At the same time, it has to be said that Majernik depicts his characters’ ever-evolving states of mind––whether driven by heartbreak and loneliness, or disappointments and delusion and drugs––with exceptional skill. So much so, in fact, that a reader can come close to empathizing with their twisted brands of logic.
Introducing Clare Morgan
Following our introduction to Berlin, we meet Clare Morgan. She is a college student who engages in various kinds of sex for pleasure as well as for different profitable purposes (including obtaining well-written papers). She imagines making herself “available” to different young men in order to “save them from themselves.” Among Clare’s multiple multicultural lovers is her former internship supervisor, and Berlin’s husband, River Fearne. On the surface, Clare appears to be comfortable with her recreational dalliances and for-profit hook-ups. Beneath that surface, she intentionally inflicts pain upon herself for her transgressions and prays at length: “…heavenly Father, that you Transform my unyielding Heart of Stone into merciful Heart of Flesh.” (p. 58)
She invests faith in her “boundless love” for River to a degree that, as Beyonce once sang of such obsessiveness, is DANGEROUS. In a letter, she writes: “…My beautiful River, my Judas, my Patron Saint of Torments, I love You, and I will never permit you to abandon me… May I eat your wounds?” (p. 95-96)
Witnessing the extreme back-and-forth of this schism between abandoned moral convictions in pursuits of success, and the physical punishing guilt that can follow, immediately brought to mind passages by James Joyce. And perhaps Flannery O’Connor’s Hazel Motes from Wise Blood. Annoyingly, I kept picturing Joyce at times grimacing, laughing nervously, or crying. O’Connor might have been secretly impressed and just as quietly alarmed by Clare’s use of self-harm as a path to divine grace or love.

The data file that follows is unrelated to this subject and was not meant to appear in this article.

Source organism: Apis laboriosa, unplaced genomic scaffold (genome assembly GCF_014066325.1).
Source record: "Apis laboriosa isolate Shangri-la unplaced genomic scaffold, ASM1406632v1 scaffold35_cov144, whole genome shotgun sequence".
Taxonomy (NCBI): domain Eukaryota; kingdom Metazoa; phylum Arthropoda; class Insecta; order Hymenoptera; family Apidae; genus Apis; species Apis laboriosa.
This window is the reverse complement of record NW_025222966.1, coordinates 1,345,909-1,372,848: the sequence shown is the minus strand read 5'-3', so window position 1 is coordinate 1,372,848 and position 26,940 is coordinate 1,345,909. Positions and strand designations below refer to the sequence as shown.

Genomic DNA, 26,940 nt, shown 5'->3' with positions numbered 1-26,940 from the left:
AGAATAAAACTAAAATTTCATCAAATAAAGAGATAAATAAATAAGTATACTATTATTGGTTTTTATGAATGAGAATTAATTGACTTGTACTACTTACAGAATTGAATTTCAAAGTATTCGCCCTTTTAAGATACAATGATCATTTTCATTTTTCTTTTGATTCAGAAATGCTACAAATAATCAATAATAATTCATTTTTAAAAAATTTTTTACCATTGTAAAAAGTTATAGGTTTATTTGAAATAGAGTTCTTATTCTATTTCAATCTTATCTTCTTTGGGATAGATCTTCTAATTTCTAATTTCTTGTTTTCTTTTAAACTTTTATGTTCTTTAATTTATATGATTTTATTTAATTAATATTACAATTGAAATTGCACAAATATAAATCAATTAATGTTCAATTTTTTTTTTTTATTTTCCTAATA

It is in Clare’s story that readers may experience the clearest sense of the author’s interest in how socioeconomic hierarchies make and break individual lives, and how those who maintain them spawn the darkness-versus-light narratives that dominate many people’s day-to-day existence. Majernik curve-balls his own narrative when sharing the views of one of Clare’s wealthier connections, Etienne Leclerq:
“…Money made the poor believe that they were alive, they shopped and indulged in order to live… Power was the one true value in the world, an immovable object, the undefeated timeless effort, the stone that held the sword. Money owned the poor. Power owned the rich, and the rich didn’t mind” (p. 80).
Should readers attribute such musings to Majernik’s stated fondness for classic authors like Aleksandr Solzhenitsyn and Emile Zola? Or should they simply consider it a natural outcome of economic and racial inequities observed worldwide prior to the pandemic and suffered dramatically during it?
The Philosophical Question
The author on occasion has described himself as “an agent of the absurd” that rings with loud truth as readers get to know River Fearne a lot better in the third final section. A barrage of explosive and implosive occurrences bring his character and the novel as a whole into a greater focus. Exactly what role River might play in any final resolutions or conclusions is, at first, hard to anticipate because the nature of his character can be interpreted in different ways.